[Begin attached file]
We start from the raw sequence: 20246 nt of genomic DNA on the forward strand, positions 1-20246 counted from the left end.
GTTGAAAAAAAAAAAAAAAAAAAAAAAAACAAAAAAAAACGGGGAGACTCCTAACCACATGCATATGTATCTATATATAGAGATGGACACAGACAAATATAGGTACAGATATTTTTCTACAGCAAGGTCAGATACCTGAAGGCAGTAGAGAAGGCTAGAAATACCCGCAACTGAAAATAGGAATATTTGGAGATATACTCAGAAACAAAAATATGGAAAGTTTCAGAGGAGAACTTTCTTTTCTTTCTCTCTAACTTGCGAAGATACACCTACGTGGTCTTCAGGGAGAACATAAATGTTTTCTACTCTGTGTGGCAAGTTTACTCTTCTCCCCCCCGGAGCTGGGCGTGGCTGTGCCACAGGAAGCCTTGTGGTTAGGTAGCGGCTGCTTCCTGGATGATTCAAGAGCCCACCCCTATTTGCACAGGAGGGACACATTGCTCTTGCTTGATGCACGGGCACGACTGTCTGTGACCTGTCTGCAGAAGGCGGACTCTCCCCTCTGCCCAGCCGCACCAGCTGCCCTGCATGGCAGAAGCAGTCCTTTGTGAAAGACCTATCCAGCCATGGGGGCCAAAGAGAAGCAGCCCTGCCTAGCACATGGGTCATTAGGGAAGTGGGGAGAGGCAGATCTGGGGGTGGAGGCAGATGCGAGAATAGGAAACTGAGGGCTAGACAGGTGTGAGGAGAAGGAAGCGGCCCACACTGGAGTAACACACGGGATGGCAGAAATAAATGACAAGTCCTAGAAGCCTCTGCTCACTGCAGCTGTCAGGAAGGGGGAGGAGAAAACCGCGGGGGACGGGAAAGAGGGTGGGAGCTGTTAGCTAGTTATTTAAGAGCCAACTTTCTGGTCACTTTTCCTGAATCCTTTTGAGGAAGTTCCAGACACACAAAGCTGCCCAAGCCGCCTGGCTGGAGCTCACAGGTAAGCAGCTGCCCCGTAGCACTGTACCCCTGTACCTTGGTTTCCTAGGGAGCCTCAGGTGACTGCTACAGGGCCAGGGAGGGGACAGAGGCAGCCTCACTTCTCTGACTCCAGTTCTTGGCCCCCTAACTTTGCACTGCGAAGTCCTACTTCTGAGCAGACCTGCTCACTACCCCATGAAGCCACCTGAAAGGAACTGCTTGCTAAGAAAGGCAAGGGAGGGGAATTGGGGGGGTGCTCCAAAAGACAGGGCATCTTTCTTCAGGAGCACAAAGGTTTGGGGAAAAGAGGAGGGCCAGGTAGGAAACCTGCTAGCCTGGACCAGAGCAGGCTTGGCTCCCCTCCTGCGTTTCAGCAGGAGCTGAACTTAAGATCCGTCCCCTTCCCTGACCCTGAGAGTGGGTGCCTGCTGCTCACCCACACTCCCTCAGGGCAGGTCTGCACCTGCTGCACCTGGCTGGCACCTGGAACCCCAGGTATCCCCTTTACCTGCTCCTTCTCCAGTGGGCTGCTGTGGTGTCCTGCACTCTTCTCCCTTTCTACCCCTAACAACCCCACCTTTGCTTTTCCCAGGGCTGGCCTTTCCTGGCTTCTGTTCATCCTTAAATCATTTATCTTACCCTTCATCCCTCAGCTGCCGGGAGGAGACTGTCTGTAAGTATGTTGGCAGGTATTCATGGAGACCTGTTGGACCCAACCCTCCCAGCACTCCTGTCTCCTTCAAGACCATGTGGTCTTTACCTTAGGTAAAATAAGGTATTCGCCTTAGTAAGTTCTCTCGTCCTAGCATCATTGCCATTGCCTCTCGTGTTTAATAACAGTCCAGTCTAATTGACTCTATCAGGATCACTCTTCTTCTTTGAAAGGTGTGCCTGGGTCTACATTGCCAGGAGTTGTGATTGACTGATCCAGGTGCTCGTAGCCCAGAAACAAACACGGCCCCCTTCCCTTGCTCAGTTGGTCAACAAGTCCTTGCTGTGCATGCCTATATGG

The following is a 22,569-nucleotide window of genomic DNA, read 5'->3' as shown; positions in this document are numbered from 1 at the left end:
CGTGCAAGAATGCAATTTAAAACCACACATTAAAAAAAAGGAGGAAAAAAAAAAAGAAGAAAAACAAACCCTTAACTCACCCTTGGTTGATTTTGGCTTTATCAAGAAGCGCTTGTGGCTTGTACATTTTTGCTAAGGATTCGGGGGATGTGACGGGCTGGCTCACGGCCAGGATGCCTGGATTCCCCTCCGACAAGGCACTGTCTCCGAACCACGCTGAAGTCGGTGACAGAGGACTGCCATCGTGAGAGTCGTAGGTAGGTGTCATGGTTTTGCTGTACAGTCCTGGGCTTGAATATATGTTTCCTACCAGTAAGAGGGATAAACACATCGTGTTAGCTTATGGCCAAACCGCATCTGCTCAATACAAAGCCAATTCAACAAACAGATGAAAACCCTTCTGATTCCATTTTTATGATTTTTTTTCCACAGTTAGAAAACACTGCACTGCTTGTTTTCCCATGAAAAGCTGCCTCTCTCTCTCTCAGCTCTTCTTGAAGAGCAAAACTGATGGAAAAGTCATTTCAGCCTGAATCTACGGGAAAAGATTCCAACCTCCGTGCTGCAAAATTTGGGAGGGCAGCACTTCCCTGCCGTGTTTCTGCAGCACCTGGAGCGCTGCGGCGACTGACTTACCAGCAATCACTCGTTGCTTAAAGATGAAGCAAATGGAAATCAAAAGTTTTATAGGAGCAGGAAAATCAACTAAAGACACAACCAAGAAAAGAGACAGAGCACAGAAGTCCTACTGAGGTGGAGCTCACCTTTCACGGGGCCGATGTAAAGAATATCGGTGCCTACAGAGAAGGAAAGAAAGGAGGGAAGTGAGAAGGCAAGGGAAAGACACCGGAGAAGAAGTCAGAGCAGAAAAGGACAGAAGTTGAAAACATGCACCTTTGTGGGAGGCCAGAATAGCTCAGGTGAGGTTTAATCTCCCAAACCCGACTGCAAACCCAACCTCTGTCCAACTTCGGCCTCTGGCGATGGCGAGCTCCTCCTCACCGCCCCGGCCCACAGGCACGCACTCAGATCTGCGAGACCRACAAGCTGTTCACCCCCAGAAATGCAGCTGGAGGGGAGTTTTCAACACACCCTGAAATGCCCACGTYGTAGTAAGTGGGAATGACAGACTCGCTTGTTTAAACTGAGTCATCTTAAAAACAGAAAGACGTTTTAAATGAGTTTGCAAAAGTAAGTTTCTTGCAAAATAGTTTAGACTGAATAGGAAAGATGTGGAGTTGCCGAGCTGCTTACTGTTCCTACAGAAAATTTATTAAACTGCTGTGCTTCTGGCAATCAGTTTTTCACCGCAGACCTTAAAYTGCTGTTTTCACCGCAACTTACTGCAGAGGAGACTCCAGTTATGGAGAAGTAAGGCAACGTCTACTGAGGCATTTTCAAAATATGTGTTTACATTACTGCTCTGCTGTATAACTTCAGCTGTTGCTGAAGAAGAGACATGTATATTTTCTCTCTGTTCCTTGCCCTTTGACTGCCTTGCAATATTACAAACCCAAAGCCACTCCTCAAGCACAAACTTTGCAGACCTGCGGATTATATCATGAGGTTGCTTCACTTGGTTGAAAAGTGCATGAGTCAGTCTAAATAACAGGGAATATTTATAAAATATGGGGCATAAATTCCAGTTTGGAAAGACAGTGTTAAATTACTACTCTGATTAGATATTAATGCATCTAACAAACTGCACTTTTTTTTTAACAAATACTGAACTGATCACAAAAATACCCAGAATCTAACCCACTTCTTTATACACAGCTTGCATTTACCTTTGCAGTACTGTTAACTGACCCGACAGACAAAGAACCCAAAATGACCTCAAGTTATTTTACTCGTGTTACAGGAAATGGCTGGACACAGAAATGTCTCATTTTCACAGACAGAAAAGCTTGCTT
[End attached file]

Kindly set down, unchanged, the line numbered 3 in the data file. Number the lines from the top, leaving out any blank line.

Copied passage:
The following is a 22,569-nucleotide window of genomic DNA, read 5'->3' as shown; positions in this document are numbered from 1 at the left end: